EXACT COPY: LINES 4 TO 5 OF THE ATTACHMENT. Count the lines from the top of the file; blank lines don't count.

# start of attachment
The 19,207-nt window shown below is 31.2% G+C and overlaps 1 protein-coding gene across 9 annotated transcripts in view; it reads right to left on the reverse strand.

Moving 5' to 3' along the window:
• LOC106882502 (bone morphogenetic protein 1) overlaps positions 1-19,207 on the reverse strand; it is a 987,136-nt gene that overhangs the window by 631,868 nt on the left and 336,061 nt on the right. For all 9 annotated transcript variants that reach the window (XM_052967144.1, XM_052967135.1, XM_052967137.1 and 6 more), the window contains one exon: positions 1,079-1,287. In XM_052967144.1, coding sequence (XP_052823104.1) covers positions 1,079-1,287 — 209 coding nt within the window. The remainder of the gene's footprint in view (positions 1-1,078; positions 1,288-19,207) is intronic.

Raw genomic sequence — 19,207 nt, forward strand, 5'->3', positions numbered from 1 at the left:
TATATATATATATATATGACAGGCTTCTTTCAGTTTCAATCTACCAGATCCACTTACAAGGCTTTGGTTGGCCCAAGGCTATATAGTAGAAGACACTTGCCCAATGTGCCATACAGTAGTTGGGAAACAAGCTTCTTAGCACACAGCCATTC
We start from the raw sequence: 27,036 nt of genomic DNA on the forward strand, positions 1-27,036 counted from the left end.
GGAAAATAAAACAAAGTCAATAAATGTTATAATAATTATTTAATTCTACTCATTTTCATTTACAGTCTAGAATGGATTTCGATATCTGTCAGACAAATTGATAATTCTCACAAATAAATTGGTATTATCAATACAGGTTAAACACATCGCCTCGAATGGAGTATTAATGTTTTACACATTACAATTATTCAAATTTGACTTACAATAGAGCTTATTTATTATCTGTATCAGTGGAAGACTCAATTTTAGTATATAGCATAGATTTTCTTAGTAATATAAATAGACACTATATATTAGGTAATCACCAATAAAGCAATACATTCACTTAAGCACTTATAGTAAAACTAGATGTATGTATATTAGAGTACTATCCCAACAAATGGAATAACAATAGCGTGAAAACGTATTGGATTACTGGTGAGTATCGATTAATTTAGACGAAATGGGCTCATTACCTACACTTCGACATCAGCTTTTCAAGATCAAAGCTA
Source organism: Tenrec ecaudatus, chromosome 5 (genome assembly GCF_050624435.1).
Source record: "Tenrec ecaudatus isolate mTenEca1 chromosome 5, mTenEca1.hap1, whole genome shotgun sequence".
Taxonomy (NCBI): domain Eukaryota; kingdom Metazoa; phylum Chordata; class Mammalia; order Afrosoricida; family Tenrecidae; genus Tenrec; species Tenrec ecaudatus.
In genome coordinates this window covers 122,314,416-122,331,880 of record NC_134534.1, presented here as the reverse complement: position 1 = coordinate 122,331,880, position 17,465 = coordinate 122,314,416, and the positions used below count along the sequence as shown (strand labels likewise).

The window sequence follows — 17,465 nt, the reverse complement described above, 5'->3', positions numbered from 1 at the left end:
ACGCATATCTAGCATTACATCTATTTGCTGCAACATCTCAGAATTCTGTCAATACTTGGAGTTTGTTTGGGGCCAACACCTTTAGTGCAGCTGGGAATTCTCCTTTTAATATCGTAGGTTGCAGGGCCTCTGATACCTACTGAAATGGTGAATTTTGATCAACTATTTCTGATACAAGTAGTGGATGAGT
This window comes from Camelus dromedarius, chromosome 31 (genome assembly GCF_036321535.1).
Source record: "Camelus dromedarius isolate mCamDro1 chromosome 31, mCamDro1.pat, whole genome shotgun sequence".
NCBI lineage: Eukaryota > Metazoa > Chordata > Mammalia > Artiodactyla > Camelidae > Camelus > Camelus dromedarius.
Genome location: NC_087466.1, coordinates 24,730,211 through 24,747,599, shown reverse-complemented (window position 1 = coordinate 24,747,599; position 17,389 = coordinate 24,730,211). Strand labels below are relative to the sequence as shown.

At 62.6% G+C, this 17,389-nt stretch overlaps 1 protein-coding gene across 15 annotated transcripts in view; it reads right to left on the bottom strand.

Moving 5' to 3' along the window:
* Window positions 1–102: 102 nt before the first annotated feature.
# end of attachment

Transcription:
Raw genomic sequence — 19,207 nt, forward strand, 5'->3', positions numbered from 1 at the left:
TATATATATATATATATGACAGGCTTCTTTCAGTTTCAATCTACCAGATCCACTTACAAGGCTTTGGTTGGCCCAAGGCTATATAGTAGAAGACACTTGCCCAATGTGCCATACAGTAGTTGGGAAACAAGCTTCTTAGCACACAGCCATTC